Heart Rate Monitors and Caloric Expenditure

by Stephen Holt |   Date Released : 01 Jun 2003
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Stephen Holt

About the author: Stephen Holt

Stephen is the Technical/Education Director of the Maryland Athletic Club and Wellness Center where he is responsible for all aspects of fitness education for over 60 colleagues. In addition to being one of the most popular fitness advisors on the web, Stephen has appeared in several national publications including Fit, Women's Sports and Fitness, Fitness Management and IDEA Personal Trainer. Holt is a member of the Clinical Advisory Board of both the American Medical Athletic Association and the American Running Association and serves on the Governor's Advisory Council on Physical Fitness in Maryland. He is the Immediate-past State Director of the National Strength & Conditioning Association. Stephen holds multiple certifications from ACSM, NSCA, ACE, the CHEK Institute, AAAI and the American Academy of Health, Fitness and Rehab Professionals.

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Comments (1)

Rubio, Joshua | 14 Apr 2009, 04:47 AM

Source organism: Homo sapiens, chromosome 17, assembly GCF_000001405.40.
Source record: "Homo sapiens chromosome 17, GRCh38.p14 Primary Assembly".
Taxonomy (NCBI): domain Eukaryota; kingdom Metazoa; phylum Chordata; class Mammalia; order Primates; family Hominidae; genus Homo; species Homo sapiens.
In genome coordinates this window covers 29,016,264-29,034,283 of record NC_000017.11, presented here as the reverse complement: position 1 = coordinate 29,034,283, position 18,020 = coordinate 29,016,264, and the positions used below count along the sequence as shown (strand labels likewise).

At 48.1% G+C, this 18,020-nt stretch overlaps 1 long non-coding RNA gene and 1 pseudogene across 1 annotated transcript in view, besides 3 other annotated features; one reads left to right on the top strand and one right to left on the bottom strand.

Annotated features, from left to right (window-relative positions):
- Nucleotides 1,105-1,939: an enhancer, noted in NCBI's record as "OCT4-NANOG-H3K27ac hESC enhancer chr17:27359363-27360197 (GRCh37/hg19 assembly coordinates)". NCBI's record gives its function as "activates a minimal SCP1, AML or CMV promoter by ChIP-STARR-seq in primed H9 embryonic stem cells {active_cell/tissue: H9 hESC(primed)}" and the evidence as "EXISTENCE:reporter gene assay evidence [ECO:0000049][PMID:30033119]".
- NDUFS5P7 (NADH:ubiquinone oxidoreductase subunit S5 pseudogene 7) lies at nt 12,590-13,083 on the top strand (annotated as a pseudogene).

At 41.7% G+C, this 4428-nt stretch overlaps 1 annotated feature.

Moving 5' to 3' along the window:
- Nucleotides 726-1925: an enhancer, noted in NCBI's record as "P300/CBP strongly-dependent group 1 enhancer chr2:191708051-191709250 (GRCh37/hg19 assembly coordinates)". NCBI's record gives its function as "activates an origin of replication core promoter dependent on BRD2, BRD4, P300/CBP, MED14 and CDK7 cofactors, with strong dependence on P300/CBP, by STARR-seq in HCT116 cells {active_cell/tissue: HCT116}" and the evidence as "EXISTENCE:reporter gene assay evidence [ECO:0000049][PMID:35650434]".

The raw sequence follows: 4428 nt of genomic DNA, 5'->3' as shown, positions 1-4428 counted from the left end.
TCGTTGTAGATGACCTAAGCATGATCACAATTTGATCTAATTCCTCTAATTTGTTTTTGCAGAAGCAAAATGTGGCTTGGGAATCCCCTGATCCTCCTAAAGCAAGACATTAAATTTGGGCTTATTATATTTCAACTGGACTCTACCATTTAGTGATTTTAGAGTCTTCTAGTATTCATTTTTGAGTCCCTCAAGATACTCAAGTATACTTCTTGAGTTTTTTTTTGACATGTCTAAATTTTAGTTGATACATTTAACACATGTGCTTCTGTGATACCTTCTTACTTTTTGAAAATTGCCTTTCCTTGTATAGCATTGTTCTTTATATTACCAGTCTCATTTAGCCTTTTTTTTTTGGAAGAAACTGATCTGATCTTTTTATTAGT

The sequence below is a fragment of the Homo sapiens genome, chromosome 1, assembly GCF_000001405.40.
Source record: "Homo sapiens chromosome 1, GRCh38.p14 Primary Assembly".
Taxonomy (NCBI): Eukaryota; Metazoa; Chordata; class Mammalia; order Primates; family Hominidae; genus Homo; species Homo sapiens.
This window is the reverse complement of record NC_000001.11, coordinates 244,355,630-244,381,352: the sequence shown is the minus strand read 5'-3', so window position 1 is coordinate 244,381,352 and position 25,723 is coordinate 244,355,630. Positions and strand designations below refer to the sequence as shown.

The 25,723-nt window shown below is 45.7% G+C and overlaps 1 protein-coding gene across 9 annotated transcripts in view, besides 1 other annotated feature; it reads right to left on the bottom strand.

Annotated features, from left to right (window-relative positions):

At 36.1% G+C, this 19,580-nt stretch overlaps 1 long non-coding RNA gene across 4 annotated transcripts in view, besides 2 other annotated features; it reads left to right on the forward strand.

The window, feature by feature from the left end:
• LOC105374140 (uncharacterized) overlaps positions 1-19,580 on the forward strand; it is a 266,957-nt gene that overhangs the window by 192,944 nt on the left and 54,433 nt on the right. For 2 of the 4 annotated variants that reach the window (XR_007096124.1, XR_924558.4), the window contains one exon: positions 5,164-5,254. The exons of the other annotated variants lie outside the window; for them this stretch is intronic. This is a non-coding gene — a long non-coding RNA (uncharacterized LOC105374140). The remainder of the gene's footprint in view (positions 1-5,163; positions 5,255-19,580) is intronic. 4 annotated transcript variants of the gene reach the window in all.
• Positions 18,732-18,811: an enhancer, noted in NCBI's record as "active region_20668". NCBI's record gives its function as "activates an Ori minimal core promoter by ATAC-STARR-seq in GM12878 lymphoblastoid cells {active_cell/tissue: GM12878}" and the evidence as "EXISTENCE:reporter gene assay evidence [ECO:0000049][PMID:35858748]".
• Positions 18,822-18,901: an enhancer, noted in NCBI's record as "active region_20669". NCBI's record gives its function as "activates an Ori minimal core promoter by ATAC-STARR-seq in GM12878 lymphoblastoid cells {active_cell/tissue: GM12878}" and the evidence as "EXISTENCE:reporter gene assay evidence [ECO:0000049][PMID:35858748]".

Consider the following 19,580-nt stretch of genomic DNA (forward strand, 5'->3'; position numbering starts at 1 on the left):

I am constantly having a debate my coworker on the subject of caloric expenditure, work and heart rate training. I maintain that "calories burned" is a function of the work performed (i.e. force x distance = work in Kcal). I've noticed there has been a big push in heart rate training in gyms lately. This is great for those wanting to train and improve upon their cardiovascular system (i.e. VO2max, lactate threshold, etc). However, for those just looking to burn a certain number of calories, is heart rate training appropriate? Many clients wear heart rate monitors on their wrists which also give caloric expenditure. My argument is this: just because your heart rate or even core temperature goes up, does that necessarily indicate that you are burning a significant amount of calories? What if I scare someone suddenly and their heart rate increases? Does that mean they are burning more calories? What if 2 people who are the same age, gender and weight perform the same spin class. If one is in excellent cardiovascular shape and the other isn't, wont the heart rates differ drastically? So then if they perform the same amount of work, who burns more calories or does one actually burn more than the other?

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